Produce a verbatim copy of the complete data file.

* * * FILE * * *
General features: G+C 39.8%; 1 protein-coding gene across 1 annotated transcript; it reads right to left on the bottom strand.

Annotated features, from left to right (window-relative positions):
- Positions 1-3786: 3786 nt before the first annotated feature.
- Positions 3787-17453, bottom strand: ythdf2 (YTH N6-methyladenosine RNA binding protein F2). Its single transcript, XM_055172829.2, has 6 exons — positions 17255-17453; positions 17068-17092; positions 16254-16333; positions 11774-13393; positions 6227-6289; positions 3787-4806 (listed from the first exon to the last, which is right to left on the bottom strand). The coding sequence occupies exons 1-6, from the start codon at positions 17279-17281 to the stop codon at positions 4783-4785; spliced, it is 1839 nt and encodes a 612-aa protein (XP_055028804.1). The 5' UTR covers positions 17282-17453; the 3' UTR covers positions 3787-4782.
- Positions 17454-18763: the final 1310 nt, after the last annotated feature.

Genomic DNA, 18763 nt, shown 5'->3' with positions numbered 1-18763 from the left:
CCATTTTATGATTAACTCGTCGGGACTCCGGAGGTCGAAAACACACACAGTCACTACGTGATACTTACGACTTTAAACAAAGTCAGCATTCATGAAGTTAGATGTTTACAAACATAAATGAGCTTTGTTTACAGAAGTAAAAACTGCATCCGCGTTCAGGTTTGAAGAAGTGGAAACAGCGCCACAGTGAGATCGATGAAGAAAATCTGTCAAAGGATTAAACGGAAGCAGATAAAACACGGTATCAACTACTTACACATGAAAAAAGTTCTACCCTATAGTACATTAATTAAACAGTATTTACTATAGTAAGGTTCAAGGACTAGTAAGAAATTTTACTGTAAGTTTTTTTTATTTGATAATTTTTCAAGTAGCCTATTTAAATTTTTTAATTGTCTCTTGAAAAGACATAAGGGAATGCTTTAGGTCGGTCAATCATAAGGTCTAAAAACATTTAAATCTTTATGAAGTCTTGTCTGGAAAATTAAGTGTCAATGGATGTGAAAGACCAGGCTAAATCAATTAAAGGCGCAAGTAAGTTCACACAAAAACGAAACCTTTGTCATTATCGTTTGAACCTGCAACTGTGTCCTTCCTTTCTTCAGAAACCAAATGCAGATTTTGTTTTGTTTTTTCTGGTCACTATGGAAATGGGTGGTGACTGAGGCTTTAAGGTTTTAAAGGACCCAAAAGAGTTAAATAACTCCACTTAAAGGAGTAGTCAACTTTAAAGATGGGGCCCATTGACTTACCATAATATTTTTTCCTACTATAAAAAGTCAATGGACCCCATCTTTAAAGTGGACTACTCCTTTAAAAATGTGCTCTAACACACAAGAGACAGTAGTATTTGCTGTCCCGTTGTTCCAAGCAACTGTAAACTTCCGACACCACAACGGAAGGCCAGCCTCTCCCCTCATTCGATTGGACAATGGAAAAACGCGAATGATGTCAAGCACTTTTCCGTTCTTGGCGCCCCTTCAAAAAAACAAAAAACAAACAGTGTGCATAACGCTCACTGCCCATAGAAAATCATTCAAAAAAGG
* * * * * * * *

General features: G+C 39.8%; 1 protein-coding gene across 1 annotated transcript; it reads right to left on the bottom strand.

Annotated features, from left to right (window-relative positions):
- Positions 1-3786: 3786 nt before the first annotated feature.
- Positions 3787-17453, bottom strand: ythdf2 (YTH N6-methyladenosine RNA binding protein F2). Its single transcript, XM_055172829.2, has 6 exons — positions 17255-17453; positions 17068-17092; positions 16254-16333; positions 11774-13393; positions 6227-6289; positions 3787-4806 (listed from the first exon to the last, which is right to left on the bottom strand). The coding sequence occupies exons 1-6, from the start codon at positions 17279-17281 to the stop codon at positions 4783-4785; spliced, it is 1839 nt and encodes a 612-aa protein (XP_055028804.1). The 5' UTR covers positions 17282-17453; the 3' UTR covers positions 3787-4782.
- Positions 17454-18763: the final 1310 nt, after the last annotated feature.

Genomic DNA, 18763 nt, shown 5'->3' with positions numbered 1-18763 from the left:
CCATTTTATGATTAACTCGTCGGGACTCCGGAGGTCGAAAACACACACAGTCACTACGTGATACTTACGACTTTAAACAAAGTCAGCATTCATGAAGTTAGATGTTTACAAACATAAATGAGCTTTGTTTACAGAAGTAAAAACTGCATCCGCGTTCAGGTTTGAAGAAGTGGAAACAGCGCCACAGTGAGATCGATGAAGAAAATCTGTCAAAGGATTAAACGGAAGCAGATAAAACACGGTATCAACTACTTACACATGAAAAAAGTTCTACCCTATAGTACATTAATTAAACAGTATTTACTATAGTAAGGTTCAAGGACTAGTAAGAAATTTTACTGTAAGTTTTTTTTATTTGATAATTTTTCAAGTAGCCTATTTAAATTTTTTAATTGTCTCTTGAAAAGACATAAGGGAATGCTTTAGGTCGGTCAATCATAAGGTCTAAAAACATTTAAATCTTTATGAAGTCTTGTCTGGAAAATTAAGTGTCAATGGATGTGAAAGACCAGGCTAAATCAATTAAAGGCGCAAGTAAGTTCACACAAAAACGAAACCTTTGTCATTATCGTTTGAACCTGCAACTGTGTCCTTCCTTTCTTCAGAAACCAAATGCAGATTTTGTTTTGTTTTTTCTGGTCACTATGGAAATGGGTGGTGACTGAGGCTTTAAGGTTTTAAAGGACCCAAAAGAGTTAAATAACTCCACTTAAAGGAGTAGTCAACTTTAAAGATGGGGCCCATTGACTTACCATAATATTTTTTCCTACTATAAAAAGTCAATGGACCCCATCTTTAAAGTGGACTACTCCTTTAAAAATGTGCTCTAACACACAAGAGACAGTAGTATTTGCTGTCCCGTTGTTCCAAGCAACTGTAAACTTCCGACACCACAACGGAAGGCCAGCCTCTCCCCTCATTCGATTGGACAATGGAAAAACGCGAATGATGTCAAGCACTTTTCCGTTCTTGGCGCCCCTTCAAAAAAACAAAAAACAAACAGTGTGCATAACGCTCACTGCCCATAGAAAATCATTCAAAAAAGG